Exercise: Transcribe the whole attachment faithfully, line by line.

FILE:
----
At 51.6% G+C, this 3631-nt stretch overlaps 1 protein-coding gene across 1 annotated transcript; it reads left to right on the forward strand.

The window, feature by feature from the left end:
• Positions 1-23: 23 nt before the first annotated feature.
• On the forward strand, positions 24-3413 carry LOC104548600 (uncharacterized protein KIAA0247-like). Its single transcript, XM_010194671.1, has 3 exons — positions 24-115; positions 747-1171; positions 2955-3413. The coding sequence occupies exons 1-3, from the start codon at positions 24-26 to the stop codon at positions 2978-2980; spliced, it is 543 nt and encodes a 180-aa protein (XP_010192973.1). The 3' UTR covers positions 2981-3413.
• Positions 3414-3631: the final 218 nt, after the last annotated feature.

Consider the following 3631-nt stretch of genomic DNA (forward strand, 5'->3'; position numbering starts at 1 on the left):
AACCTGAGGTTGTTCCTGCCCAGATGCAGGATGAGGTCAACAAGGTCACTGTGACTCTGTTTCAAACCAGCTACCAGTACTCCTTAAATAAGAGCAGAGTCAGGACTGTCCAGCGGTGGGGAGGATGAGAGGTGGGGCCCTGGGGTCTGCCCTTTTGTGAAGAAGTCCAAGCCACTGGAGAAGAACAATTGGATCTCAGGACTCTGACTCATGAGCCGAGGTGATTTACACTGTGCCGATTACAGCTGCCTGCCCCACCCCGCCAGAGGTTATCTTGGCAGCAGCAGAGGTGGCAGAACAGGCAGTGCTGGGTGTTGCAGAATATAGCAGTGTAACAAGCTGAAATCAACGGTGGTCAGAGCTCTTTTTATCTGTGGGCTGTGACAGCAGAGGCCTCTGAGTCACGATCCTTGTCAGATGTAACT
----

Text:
At 51.6% G+C, this 3631-nt stretch overlaps 1 protein-coding gene across 1 annotated transcript; it reads left to right on the forward strand.

The window, feature by feature from the left end:
• Positions 1-23: 23 nt before the first annotated feature.
• On the forward strand, positions 24-3413 carry LOC104548600 (uncharacterized protein KIAA0247-like). Its single transcript, XM_010194671.1, has 3 exons — positions 24-115; positions 747-1171; positions 2955-3413. The coding sequence occupies exons 1-3, from the start codon at positions 24-26 to the stop codon at positions 2978-2980; spliced, it is 543 nt and encodes a 180-aa protein (XP_010192973.1). The 3' UTR covers positions 2981-3413.
• Positions 3414-3631: the final 218 nt, after the last annotated feature.

Consider the following 3631-nt stretch of genomic DNA (forward strand, 5'->3'; position numbering starts at 1 on the left):
AACCTGAGGTTGTTCCTGCCCAGATGCAGGATGAGGTCAACAAGGTCACTGTGACTCTGTTTCAAACCAGCTACCAGTACTCCTTAAATAAGAGCAGAGTCAGGACTGTCCAGCGGTGGGGAGGATGAGAGGTGGGGCCCTGGGGTCTGCCCTTTTGTGAAGAAGTCCAAGCCACTGGAGAAGAACAATTGGATCTCAGGACTCTGACTCATGAGCCGAGGTGATTTACACTGTGCCGATTACAGCTGCCTGCCCCACCCCGCCAGAGGTTATCTTGGCAGCAGCAGAGGTGGCAGAACAGGCAGTGCTGGGTGTTGCAGAATATAGCAGTGTAACAAGCTGAAATCAACGGTGGTCAGAGCTCTTTTTATCTGTGGGCTGTGACAGCAGAGGCCTCTGAGTCACGATCCTTGTCAGATGTAACT